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The St Bride Library is home to many precious relics of our printing past. Hannah Booth meets up with a designer determined to save this heritage by digitising forgotten typefaces, says Hannah Booth.

The St Bride Library is home to many precious relics of our printing past. Hannah Booth meets up with a designer determined to save this heritage by digitising forgotten typefaces, says Hannah Booth

ST BRIDE INSTITUTE is found by darting off London’s Fleet Street down Bride Lane, a narrow side street that squeezes past St Bride’s wedding cake church. It was once a friendly, open door for poor workers learning the printing trade, offering food and even a place to swim. Now it’s entered the modern age, hiring out its grand, empty rooms for conferences, offering coffee, tea and cling-wrapped sandwiches.

St Bride Library, upstairs, has barely entered the 20th century. Originally the technical school part of the institute, it is now a labyrinth of rooms stuffed to overflowing with books, journals, archaic printing equipment, type specimens and photographs – all related directly, or, in many cases, extremely remotely to the printing and letter-press industry. But one young designer is trying to drag it into the 21st century and save it from extinction.

Paul Barnes, a 35-year-old, passionate, intelligent and impressively well-connected graphic designer, shouldn’t really have time for all this. He’s in demand as a graphic and type designer on both sides of the Atlantic – he designed The Guardian’s new typeface, Guardian Egyptian, with Christian Schwarz and has just redesigned Frieze magazine – and is mates with some of the biggest names in graphics: Peter Saville, Simon Esterson, Matthew Carter to name a few.

But, for the past two years, Barnes has spent a day a week buried in the library, leafing through dusty books of type specimens. There are thousands of them, many dating back to the 18th century. He has been photographing and cataloguing the ones he likes with a view to making them available, digitally, to graphic designers – and raising money for the library. All he needs now is a financial backer.

‘This is the world’s greatest collection of type specimens,’ he says. ‘But no one knows about it. Students should be forced to come to look at it. It’s inspiring. There was an explosion of type design in the early 19th century. It became experimental and hugely decorative.’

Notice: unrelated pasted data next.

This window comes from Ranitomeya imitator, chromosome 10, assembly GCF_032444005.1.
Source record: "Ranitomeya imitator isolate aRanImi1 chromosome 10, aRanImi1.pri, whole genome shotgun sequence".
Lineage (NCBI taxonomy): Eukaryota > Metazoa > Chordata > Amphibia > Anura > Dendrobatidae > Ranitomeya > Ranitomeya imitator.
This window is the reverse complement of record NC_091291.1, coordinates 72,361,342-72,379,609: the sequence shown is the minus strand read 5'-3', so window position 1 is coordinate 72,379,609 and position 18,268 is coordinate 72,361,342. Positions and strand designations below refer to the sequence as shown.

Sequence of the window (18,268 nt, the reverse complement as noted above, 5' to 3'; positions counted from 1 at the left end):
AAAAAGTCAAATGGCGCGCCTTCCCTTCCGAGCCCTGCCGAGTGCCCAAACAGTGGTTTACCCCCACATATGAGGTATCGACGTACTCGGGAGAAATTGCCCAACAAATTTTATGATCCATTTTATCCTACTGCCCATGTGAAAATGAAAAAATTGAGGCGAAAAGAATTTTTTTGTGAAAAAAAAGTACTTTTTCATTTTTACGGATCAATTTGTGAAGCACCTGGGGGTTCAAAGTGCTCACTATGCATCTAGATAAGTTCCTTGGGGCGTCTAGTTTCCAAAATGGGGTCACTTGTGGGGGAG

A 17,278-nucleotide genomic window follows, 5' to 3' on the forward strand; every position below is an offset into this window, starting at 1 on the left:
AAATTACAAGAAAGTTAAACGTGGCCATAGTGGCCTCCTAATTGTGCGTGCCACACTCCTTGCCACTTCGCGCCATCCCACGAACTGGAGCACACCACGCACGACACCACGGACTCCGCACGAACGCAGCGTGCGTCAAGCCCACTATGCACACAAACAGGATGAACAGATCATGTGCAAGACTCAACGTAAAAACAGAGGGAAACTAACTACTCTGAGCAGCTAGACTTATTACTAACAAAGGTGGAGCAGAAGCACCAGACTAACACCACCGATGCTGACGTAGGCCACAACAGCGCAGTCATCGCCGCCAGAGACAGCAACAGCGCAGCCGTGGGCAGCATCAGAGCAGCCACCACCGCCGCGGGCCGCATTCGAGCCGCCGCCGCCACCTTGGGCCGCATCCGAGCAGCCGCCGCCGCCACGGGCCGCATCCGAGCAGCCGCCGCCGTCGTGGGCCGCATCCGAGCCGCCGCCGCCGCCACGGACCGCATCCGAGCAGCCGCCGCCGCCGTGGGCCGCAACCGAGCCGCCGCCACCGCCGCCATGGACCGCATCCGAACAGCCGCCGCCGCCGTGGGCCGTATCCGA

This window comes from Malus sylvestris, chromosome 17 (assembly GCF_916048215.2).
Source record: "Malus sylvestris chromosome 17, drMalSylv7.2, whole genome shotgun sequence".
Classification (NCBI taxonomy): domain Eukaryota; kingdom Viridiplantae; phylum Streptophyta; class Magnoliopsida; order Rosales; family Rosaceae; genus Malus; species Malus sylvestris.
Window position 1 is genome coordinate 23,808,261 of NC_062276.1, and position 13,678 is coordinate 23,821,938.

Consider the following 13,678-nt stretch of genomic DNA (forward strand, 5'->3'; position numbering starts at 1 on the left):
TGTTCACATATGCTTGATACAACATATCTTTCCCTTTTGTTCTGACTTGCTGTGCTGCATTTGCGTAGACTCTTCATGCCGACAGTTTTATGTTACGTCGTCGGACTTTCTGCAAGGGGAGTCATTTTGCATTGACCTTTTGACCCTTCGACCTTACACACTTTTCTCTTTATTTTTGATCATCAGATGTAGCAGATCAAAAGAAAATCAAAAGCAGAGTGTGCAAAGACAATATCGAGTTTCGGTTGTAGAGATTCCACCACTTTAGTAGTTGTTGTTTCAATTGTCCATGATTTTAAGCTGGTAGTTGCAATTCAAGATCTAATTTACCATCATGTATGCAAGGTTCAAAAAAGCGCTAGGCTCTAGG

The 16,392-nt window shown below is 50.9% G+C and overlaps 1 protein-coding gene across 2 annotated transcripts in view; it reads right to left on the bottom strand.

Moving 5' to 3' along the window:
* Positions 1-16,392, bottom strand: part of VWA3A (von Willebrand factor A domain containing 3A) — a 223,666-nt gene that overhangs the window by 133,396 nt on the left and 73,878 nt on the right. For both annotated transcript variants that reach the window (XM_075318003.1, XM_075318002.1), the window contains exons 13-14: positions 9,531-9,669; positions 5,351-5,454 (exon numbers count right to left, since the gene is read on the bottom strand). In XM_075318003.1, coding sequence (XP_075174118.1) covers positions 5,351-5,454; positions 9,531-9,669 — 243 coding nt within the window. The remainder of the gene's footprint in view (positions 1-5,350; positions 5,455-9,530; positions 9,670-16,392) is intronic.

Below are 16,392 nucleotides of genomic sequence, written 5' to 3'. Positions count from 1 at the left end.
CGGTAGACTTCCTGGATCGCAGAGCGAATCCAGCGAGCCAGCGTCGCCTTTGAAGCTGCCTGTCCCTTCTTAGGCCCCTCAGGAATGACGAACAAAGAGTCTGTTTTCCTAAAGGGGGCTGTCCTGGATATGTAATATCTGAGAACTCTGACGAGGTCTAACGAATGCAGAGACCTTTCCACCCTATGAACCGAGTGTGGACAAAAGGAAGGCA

Barnes is particularly drawn to specimens from the great British type foundries: Figgins, Caslon, Miller & Richard, Thorowgood, and Stephenson, Blake & Co (the last one to close, in the early 1990s). ‘I want to bring them back into circulation, or they’ll disappear,’ he says. ‘They were so inventive and many are so contemporary, it’s astonishing. Looking at them and learning from them is a way of connecting with people – we’re standing on their shoulders.’

Barnes appears to be particularly ‘on trend’, if inadvertently. Reviving ‘obscure historic [type]faces’ is the next big thing, according to former Design Museum head, Alice Rawsthorn, writing in the New York Times last month. ‘Typefaces are becoming fashionable,’ she writes. ‘Just as [fashion designers] are… combining modern materials and finishes with old techniques, type designers are using their computers to modernise classic typefaces likes Bodoni and Bembo.’

As well as specimens, the library houses valuable archive material. Jock Kinnear donated his mock-ups for Britain’s first motorway road signs, from his original presentation to the board. The Oxford University Press donated several cases of type when it stopped printing in 1986. There are issues of influential Swiss graphic design magazine Graphis dating back to the 1940s, early Canadian Printer and Publisher journals, and niche-interest books, such as Humour in Advertising or the Packaging and Display Encyclopaedia.

A nose around the Dickensian back room housing the printing equipment leaves you awestruck at what was involved. There are hundreds of cases of steel punches, copper matrices, spring-loaded type moulds and wooden drawers with enigmatic labels, such as ‘2-nk. English Black Lower.’ There are vintage, letter-pressed posters from the 1940s and even a giant locomotive name plate. Barnes is like a kid in a sweet shop. ‘In the next two years, we want to make all this visible to the public, explaining what everything is,’ he says.

Meanwhile, he is setting up his digital homage to the early foundry masters – the St Bride Type Foundry ( – which he hopes will be operational and selling type by the end of the year. With his influential friends and passionate articulation of the importance of preserving the past, it should flourish.

‘I want to be faithful to the original typefaces, but update them, too. They have to be “living”. People have a fear of the past, but it’s so important they are aware of it,’ he says. l

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